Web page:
Putting on a few pounds can make a woman self-conscious about the way her clothes fit. And then there’s putting on a few dozen pounds in a few months while the old hormones are bouncing off the walls. Ahhh, pregnancy! The experience of buying maternity clothes to fit a rapidly changing body can be daunting. But maternity shops are finding success selling a selection that closely resembles customers’ pre-pregnancy wardrobe.
"Quality and performance are the two leading criteria modern pregnant woman look for in a premium wear...For instance, premium denims that include branded denims with flattering and high-quality offerings are further driving the growth of the pants segment at an exponential rate."
-Global Industry Analysts, Inc. ,
“Maternity isn’t what it used to be — thank God!” says Sarah Pollak, owner and founder of Mom’s The Word, a California-based maternity retailer with three locations and an online store. “A grown woman shouldn’t be wearing sailor tops. And professionals shouldn’t be trying to fit their blazers over growing bellies. We’re very often dealing with women who no longer know how to dress themselves. Some walk in and we’re like, ‘Oh, honey. Let’s make you look good.’ And they leave smiling, not crying anymore.”
The style mix at Mom’s The Word includes denim — from destructed skinny to boyfriend cuts — cropped tops to wear over a tank or form-fitting dress, asymmetrical skirts and vests, as well as dresses that come in mini or maxi lengths. And DL1961, Laundry by Shelli Segal and Michael Stars can be counted among the designer labels.
The industry’s drive for comfort and true fashion has led to a $2.87 billion maternity business, with expectations that it will reach $3.67 billion by 2020, according to Global Industry Analysts, Inc. (GIA), a leading market research publisher.
Today’s Millennial moms-to-be have helped steer the course toward more on-trend maternity attire. Almost half (47%) of women age 18-to-34 describe themselves as “fashionistas” and are significantly more likely than other females to prefer buying new and different styles (67 percent versus 53 percent), according to the Cotton Incorporated Lifestyle Monitor™ Survey.
The GIA reports there has been an emphasis on the quality of materials and fabrics. “Cool and comfortable clothes continue to dominate the market, irrespective of the season.”
The majority of women say cotton clothes are very comfortable (63 percent), breathable (58 percent), and soft (53 percent). This is nearly double the responses for clothes made from manmade fibers like polyester and rayon, according to the Lifestyle Monitor™ data. These are among the key purchase drivers in women’s apparel purchases. And according to the Lifestyle Monitor™ survey, more than 3 in 4 women (77 percent) prefer cotton-rich clothes and the majority (52 percent) say they are more loyal to brands offering apparel made from natural fibers like cotton.
“There is something about the comfort factor that women just hormonally want,” Pollak says. “Wovens can work, but that’s not really driving the business. Women want items that stretch with her body. And there are a lot of things that can make them look and feel good while they’re pregnant. And when you consider she’ll wear that top or dress for those six or so months as much as someone who wears something for three years, when she factors in the dollars per wear, it’s worth it.”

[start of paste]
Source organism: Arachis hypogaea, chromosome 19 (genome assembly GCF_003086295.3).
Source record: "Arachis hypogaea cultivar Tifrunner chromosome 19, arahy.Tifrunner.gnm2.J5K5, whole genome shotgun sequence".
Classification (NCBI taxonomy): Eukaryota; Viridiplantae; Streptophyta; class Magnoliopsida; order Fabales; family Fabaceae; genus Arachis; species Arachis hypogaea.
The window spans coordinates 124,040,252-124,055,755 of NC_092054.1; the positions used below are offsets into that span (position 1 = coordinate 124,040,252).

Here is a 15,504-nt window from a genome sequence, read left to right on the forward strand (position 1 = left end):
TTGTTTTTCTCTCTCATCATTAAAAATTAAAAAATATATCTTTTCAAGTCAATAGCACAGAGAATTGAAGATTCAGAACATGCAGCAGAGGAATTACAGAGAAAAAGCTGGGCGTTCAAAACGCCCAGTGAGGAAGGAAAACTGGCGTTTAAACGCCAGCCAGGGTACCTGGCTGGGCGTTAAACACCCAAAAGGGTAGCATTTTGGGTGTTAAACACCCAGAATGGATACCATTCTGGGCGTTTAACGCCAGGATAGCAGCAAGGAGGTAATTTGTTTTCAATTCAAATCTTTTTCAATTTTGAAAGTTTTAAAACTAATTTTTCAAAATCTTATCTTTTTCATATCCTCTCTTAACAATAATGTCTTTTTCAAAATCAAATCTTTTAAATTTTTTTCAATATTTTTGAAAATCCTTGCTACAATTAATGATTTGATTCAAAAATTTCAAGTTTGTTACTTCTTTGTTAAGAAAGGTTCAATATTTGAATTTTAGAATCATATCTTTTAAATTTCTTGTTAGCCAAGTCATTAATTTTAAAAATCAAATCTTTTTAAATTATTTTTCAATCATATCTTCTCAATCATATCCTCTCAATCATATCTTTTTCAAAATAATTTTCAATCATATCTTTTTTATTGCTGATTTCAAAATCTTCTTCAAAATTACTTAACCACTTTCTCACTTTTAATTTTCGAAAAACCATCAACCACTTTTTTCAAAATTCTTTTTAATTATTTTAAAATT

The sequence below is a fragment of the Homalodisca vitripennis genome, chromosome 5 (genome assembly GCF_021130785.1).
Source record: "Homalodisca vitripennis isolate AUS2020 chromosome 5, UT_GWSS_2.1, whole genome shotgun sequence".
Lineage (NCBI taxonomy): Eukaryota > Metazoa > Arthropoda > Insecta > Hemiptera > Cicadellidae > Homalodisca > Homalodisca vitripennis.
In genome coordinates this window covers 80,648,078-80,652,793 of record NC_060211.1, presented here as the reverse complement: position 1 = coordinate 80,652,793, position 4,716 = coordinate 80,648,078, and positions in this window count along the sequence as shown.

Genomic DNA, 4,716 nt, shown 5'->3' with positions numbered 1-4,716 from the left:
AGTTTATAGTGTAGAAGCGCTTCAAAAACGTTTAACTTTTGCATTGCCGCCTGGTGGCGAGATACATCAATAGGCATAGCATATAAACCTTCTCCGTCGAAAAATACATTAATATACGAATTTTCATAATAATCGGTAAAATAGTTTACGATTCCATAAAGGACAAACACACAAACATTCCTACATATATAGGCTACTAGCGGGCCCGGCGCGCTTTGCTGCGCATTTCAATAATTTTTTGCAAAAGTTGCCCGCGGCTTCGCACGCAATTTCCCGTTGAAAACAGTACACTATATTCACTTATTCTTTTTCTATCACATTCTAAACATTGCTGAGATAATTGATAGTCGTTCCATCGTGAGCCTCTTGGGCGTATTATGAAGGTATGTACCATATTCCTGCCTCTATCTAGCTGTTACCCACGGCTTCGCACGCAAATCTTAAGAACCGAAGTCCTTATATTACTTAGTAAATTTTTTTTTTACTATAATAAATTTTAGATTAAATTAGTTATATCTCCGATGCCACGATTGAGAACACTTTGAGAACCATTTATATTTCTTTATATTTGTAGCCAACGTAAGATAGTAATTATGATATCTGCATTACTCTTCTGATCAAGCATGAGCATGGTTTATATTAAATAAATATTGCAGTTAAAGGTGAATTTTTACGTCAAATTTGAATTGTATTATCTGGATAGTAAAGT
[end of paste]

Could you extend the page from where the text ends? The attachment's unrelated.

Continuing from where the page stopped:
The GIA says factors such as reputation, brand name, customer service, quality of merchandise, ability to quickly respond to emerging trends and fashion, and to offer a broad gamut of variety play a major role in the success of a retailer. Destination Maternity, with a market share of 23.5% in the year 2013, is the leading specialty maternity retailer in the U.S., according to the GIA data. Walmart and Target occupy second and third positions, accounting for 16.6% and 15.1% share, respectively, in the market. Some other major retailers operating in the market include Gap, Old Navy, and H&M.
Maternity had long been an industry that generally left women with limited choices. But these days, the industry is following mainstream fashion in that it more closely considers what the customer wants rather than dictates what she must wear.
This all makes sense as today’s moms-to-be have a wealth of platforms like TV shows, social media, and a slew of broadcast celebrity events in which to see what’s new and trendy, as well as where she can buy it. Women under 35-years-old are significantly more likely than older females to draw apparel inspiration from TV (20 percent versus 14 percent), celebrities (15 percent versus 8 percent), and online (42 percent versus 30 percent), according to Lifestyle Monitor™ data.
Besides all the media influences, women lead more active lifestyles and more work away from home, according to the GIA. It states the number of working women in the U.S. has risen from 18 million in the 1950s to nearly 66 million in 2010. These changes created a great need for convenience in the maternity apparel market. But it’s transitioning from cost-focused toward convenient products that offer extended functionality.
“Quality and performance are the two leading criteria modern pregnant woman look for in a premium wear,” the GIA states. “For instance, premium denims that include branded denims with flattering and high-quality offerings are further driving the growth of the pants segment at an exponential rate.”
When it comes to panels (the fabric that covers a growing belly), Pollak says most women are anti-panel, preferring under-the-belly bottoms that have hidden or side panels to accommodate the bump. And many of the clothes work just as well post-pregnancy as her body goes back down.
“We look far and wide to find the right things,” Pollak says. “It’s so much fun to turn the ugly duckling into someone walking out looking good.”